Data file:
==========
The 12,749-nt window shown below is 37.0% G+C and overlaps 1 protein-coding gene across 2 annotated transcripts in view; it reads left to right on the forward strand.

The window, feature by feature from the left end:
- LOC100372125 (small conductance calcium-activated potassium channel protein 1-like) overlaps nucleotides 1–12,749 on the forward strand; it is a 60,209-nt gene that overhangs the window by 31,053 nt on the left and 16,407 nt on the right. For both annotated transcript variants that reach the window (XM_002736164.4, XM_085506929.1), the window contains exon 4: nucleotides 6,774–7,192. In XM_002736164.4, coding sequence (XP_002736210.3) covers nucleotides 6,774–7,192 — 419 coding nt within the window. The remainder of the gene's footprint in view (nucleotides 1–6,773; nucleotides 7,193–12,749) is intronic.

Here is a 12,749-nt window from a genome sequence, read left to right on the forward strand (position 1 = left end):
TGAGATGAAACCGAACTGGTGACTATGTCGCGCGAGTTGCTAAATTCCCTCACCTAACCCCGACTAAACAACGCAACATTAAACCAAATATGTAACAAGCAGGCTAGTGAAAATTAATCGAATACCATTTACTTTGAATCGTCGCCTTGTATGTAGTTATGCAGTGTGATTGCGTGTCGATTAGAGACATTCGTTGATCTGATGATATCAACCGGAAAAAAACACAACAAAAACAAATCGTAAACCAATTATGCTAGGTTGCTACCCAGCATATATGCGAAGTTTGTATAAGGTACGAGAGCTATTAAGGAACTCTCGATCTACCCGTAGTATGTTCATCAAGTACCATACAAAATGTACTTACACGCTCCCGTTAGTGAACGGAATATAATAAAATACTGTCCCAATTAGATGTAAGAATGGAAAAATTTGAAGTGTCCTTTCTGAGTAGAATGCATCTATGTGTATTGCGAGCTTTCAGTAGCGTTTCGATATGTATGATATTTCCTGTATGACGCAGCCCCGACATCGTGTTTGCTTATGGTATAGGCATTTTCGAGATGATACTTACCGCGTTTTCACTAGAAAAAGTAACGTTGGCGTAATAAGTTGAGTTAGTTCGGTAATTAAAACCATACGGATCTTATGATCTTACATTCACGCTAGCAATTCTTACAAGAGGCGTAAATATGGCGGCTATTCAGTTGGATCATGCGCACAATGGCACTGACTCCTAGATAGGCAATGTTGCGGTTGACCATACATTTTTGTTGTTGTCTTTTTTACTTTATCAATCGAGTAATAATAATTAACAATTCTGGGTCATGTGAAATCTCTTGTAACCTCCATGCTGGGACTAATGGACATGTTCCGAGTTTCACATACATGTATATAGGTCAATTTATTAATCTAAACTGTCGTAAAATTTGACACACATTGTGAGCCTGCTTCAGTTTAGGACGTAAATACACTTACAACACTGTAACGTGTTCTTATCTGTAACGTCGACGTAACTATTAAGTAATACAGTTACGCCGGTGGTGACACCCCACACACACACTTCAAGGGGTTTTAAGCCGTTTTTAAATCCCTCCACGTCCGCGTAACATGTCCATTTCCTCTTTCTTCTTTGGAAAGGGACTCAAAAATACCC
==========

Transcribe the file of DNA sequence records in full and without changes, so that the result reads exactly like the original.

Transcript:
The 12,749-nt window shown below is 37.0% G+C and overlaps 1 protein-coding gene across 2 annotated transcripts in view; it reads left to right on the forward strand.

The window, feature by feature from the left end:
- LOC100372125 (small conductance calcium-activated potassium channel protein 1-like) overlaps nucleotides 1–12,749 on the forward strand; it is a 60,209-nt gene that overhangs the window by 31,053 nt on the left and 16,407 nt on the right. For both annotated transcript variants that reach the window (XM_002736164.4, XM_085506929.1), the window contains exon 4: nucleotides 6,774–7,192. In XM_002736164.4, coding sequence (XP_002736210.3) covers nucleotides 6,774–7,192 — 419 coding nt within the window. The remainder of the gene's footprint in view (nucleotides 1–6,773; nucleotides 7,193–12,749) is intronic.

Here is a 12,749-nt window from a genome sequence, read left to right on the forward strand (position 1 = left end):
TGAGATGAAACCGAACTGGTGACTATGTCGCGCGAGTTGCTAAATTCCCTCACCTAACCCCGACTAAACAACGCAACATTAAACCAAATATGTAACAAGCAGGCTAGTGAAAATTAATCGAATACCATTTACTTTGAATCGTCGCCTTGTATGTAGTTATGCAGTGTGATTGCGTGTCGATTAGAGACATTCGTTGATCTGATGATATCAACCGGAAAAAAACACAACAAAAACAAATCGTAAACCAATTATGCTAGGTTGCTACCCAGCATATATGCGAAGTTTGTATAAGGTACGAGAGCTATTAAGGAACTCTCGATCTACCCGTAGTATGTTCATCAAGTACCATACAAAATGTACTTACACGCTCCCGTTAGTGAACGGAATATAATAAAATACTGTCCCAATTAGATGTAAGAATGGAAAAATTTGAAGTGTCCTTTCTGAGTAGAATGCATCTATGTGTATTGCGAGCTTTCAGTAGCGTTTCGATATGTATGATATTTCCTGTATGACGCAGCCCCGACATCGTGTTTGCTTATGGTATAGGCATTTTCGAGATGATACTTACCGCGTTTTCACTAGAAAAAGTAACGTTGGCGTAATAAGTTGAGTTAGTTCGGTAATTAAAACCATACGGATCTTATGATCTTACATTCACGCTAGCAATTCTTACAAGAGGCGTAAATATGGCGGCTATTCAGTTGGATCATGCGCACAATGGCACTGACTCCTAGATAGGCAATGTTGCGGTTGACCATACATTTTTGTTGTTGTCTTTTTTACTTTATCAATCGAGTAATAATAATTAACAATTCTGGGTCATGTGAAATCTCTTGTAACCTCCATGCTGGGACTAATGGACATGTTCCGAGTTTCACATACATGTATATAGGTCAATTTATTAATCTAAACTGTCGTAAAATTTGACACACATTGTGAGCCTGCTTCAGTTTAGGACGTAAATACACTTACAACACTGTAACGTGTTCTTATCTGTAACGTCGACGTAACTATTAAGTAATACAGTTACGCCGGTGGTGACACCCCACACACACACTTCAAGGGGTTTTAAGCCGTTTTTAAATCCCTCCACGTCCGCGTAACATGTCCATTTCCTCTTTCTTCTTTGGAAAGGGACTCAAAAATACCC